Condition category
Not Applicable
Date applied
15/02/2018
Date assigned
21/02/2018
Last edited
20/02/2018
Prospective/Retrospective
Prospectively registered
Overall trial status
Ongoing
Recruitment status
No longer recruiting

Plain English Summary

Background and study aims
The Institute for Health Improvement (IHI) Breakthrough Series Collaborative model is a short-term learning system that brings together a large number of teams to seek improvement in a focused topic area and proven intervention. Collaboratives provide a suitable vehicle for delivery of a project at this scale, as they not only aim to maximise local engagement and leadership but are designed to build capacity, enable learning and prepare for sustainability. The key elements of participation in the Breakthrough Series Collaborative training and support for teams from Trusts are:
learning sessions, action periods, and summative congress. The aim of the trial is to assess the effectiveness and cost-effectiveness of the Breakthrough Series Collaborative (BSC) method for improving outcomes in patients undergoing elective total hip and knee replacement surgery.

Who can participate?
NHS Acute Trusts

What does the study involve?
Each participating NHS Trust is treated as a cluster, and are randomised 1:1 using minimisation by number of hip and knee replacement procedures performed and the traffic light indicators in the Learning From Mistakes league table. Trusts in both arms in the trial receive the intervention, i.e. training in the Breakthrough Series Collaborative. Trusts are randomised to receive either training on MSSA to control post-surgery infection (20 hospitals) or training on the anaemia optimisation programme (20 hospitals). None of the participating Trusts will have implemented either protocol prior to acceptance into the trial. Therefore, the control group for the anaemia optimisation quality improvement initiative are the other 20 hospitals who continue with their usual practice for anaemia and vice versa, the control group for MSSA are the other 20 hospitals who continue with their usual practice for MSSA screening. Hospitals are given the opportunity to be trained in the quality improvement initiative they have not received after the evaluation period is over.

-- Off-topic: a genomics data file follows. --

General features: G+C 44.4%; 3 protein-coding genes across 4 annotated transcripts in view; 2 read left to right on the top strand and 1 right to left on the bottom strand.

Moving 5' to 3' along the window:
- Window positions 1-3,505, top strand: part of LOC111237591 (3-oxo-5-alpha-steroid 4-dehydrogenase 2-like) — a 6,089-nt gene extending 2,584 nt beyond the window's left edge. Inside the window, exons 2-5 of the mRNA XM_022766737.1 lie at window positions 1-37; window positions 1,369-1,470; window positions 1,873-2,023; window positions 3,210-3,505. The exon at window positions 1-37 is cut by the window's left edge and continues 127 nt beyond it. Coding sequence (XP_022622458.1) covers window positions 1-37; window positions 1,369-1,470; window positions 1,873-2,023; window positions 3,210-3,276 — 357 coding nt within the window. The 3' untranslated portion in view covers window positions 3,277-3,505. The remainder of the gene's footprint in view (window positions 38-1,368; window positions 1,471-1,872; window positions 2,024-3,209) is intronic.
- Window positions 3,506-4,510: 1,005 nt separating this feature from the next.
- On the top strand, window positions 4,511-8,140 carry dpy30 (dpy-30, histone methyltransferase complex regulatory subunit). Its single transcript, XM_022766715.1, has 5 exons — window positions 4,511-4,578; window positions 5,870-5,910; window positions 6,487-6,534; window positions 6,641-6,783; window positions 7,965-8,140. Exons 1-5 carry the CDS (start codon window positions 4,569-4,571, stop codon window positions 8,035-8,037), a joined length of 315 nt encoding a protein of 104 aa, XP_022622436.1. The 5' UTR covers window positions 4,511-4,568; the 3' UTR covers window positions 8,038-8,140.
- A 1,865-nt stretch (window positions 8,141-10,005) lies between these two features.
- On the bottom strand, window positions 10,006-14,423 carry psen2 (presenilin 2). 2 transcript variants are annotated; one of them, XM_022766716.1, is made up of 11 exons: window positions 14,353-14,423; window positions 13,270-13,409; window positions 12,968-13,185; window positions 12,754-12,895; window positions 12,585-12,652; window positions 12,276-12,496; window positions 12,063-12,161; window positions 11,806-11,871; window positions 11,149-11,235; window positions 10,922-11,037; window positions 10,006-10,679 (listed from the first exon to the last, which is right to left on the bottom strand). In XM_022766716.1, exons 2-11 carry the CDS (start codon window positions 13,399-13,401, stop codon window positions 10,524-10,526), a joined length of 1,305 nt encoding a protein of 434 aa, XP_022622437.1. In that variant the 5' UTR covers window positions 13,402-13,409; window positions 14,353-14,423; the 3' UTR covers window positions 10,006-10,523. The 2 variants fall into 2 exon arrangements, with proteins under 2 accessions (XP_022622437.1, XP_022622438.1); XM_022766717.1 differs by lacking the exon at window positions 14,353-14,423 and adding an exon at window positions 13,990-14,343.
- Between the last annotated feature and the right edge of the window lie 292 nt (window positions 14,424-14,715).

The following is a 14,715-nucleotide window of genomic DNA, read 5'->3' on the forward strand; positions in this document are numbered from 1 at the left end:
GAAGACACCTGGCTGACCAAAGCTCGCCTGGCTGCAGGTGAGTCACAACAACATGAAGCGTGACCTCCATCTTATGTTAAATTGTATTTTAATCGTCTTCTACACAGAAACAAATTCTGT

What are the possible benefits and risks of participating?
The potential benefit for participating Trusts is the prospect of improved care and costs. These are a reduction in anaemia related blood transfusions, critical care, length of hospital stay and readmission rates leading to a potential saving of £160 per patient; and a reduction in surgical site MSSA related infections. Participating trusts are expected to save the NHS £6.3M per year, based on the experience at the Chief Investigator’s own Trust. There are no perceived risks to Trusts or the teams from participating Trusts.

Where is the study run from?
This study is being run by Northumbria Healthcare NHS Foundation Trust (UK) and the sites will be added soon.

When is the study starting and how long is it expected to run for?
October 2017 to July 2020

Who is funding the study?
1. NHS Improvement (UK)
2. Northumbria Acute Care Collaboration Vanguard (UK)
3. Vifor Pharma (Switzerland)
4. Schuelke

Who is the main contact?
Mrs Alison Booth (Scientific)
alison.booth@york.ac.uk

Trial website

Contact information

Type

Scientific

Primary contact

Mrs Alison Booth

ORCID ID

http://orcid.org/0000-0001-7138-6295

Contact details

Department of Health Sciences
Lower Ground Floor
ARRC Building
Faculty of Science
University of York
Heslington
York
YO10 5DD
United Kingdom
+44 1904 321107
alison.booth@york.ac.uk